The “less is more” approach to reshaping a nose is replacing outdated requests for a ski-slope look, Twiggy-thin bridge or Jessica Hahn-style pointy tip. “We’ve gotten away from the pointy tips that were common in the 1970s and even the 1980s,” says Dr. Richard Gentile, who says a fair number of teenagers and an increasing number of men seek services at Facial Plastics and Aesthetic Laser Center in Boardman, Fairlawn and Warren.
“Aesthetics are important, but function is just as important,” Gentile emphasizes. If you shave off too much of the schnoz, patients could suffer from breathing problems since noses naturally grow thinner as we age.
But Gentile doesn’t have to worry about recreating this manufactured look; proportion is in, skinny is out, and most patients understand that they can’t start from scratch. “If you have a triple-X-sized nose, it will never be a small-sized nose,” Gentile says, adding that most patients relate to the portfolio of patient before-and-afters he shows them during consultations. He generally refers to a picture of someone who reminds him of the pre-operative individual.
“I will say, ‘you remind me of this patient,’ and then I gauge their reaction,” he says. “Sometimes they’ll say, ‘That nose isn’t narrow enough,’ but most of the time, they are in agreement that the ‘after’ is a good result. From that, I can get an idea of what we can do.”
Gentile says most patients don’t seek an extreme makeover, rather an improvement on what they already have. In fact, because many men and women must return to professional work environments, they prefer that results are less dramatic — a marked improvement, but not so obvious that their procedure becomes watercooler gossip.
“Patients don’t want to look so different that when they see someone they know on the street, the person looks at them and says, ‘Nice nose job,’ ” Gentile remarks.
Gentile says patients request nose jobs for a variety of reasons. Some have lived unhappily with a hump for years. Others want to improve their profile, thin down the bridge or reshape a crooked line. A certain population seeks reconstructive surgery to alleviate breathing problems, and many men and teenagers visit Gentile after an injury.
Dr. Steven Goldman, of Beachwood Plastic Surgery and Laser Center, says the benefits of rhinoplasty are twofold for many patients, who sincerely state functional “repair” reasons for the surgery. “But maybe what pushed them to get their nose fixed for breathing was they wanted to get the hump fixed, too,” he suggests.
Goldman says his patients sometimes refer to celebrity noses like Jennifer Lopez or Keira Knightley when they describe their ideal end result. “People who go into surgery don’t want me to leave them with a little hump,” he says, citing Jessica Simpson’s pretty-but-imperfect nose, which appeals to patients who can’t achieve a model finish. “You don’t want to leave patients with a ski slope either,” he adds.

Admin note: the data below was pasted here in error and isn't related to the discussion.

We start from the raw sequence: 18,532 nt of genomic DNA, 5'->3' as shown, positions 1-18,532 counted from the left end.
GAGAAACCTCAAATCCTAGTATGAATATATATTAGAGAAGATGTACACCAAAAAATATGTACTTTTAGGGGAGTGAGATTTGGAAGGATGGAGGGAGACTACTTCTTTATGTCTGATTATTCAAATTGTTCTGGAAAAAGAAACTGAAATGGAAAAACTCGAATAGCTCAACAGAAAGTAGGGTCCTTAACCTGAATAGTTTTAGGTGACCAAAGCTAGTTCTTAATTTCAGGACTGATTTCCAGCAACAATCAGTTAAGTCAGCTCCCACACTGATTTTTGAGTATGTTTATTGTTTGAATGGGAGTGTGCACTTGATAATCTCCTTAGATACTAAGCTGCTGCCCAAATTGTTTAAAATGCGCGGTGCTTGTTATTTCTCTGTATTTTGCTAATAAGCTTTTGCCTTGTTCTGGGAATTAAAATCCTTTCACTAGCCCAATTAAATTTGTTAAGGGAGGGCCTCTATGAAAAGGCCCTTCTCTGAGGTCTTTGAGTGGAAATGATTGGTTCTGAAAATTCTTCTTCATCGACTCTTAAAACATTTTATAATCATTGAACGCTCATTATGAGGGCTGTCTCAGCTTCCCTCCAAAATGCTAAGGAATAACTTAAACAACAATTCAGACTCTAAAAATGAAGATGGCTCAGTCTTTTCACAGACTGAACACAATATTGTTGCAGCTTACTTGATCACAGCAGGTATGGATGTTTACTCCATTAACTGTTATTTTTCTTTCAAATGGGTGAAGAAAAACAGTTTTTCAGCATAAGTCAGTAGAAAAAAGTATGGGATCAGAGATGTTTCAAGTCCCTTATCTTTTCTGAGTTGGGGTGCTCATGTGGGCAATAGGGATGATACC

Regardless of preference, patients who have broad nose structures and thicker skin will never leave a plastic surgeon’s office with a petite, tiny-tipped nose. “Most patients understand that what they have already is what we can work with,” Goldman says.
This is a relief for Gentile, who prefers to err on the conservative side. “Fortunately, they never bring in pictures of Michael Jackson,” he jokes.
[Rhinoplasty is the second most popular surgical procedure, according to the American Society of Plastic Surgeons 2005 statistics. more than 298,000 people had nose reshaping procedures in 2005. (www.plasticsurgery.org)]
Sizing — Proportion to facial structure is a key factor in analyzing whether a nose is attractive. That said, patients with larger structure before surgery shouldn’t aim to shrink their nose to a size too small for the face. (Dividing the face in horizontal, equal thirds, the nose should be positioned in the middle-third of the face.)
Before — First, ensure that your plastic surgeon is certified by The Board of Plastic Surgery (www.plasticsurgery.org). During your consultation, ask to see before-and-after pictures of past patients, Gentile says. He relies on computer imaging to produce postop pictures to ensure realistic expectations.
After — Swelling and bruising in the under-eye area will persist a week following surgery, and during this time, the doctor will prescribe pain medication to alleviate soreness. Some patients experience swelling for several weeks; most people can return to work within one to two weeks. The nose will heal completely in 12 to 16 months.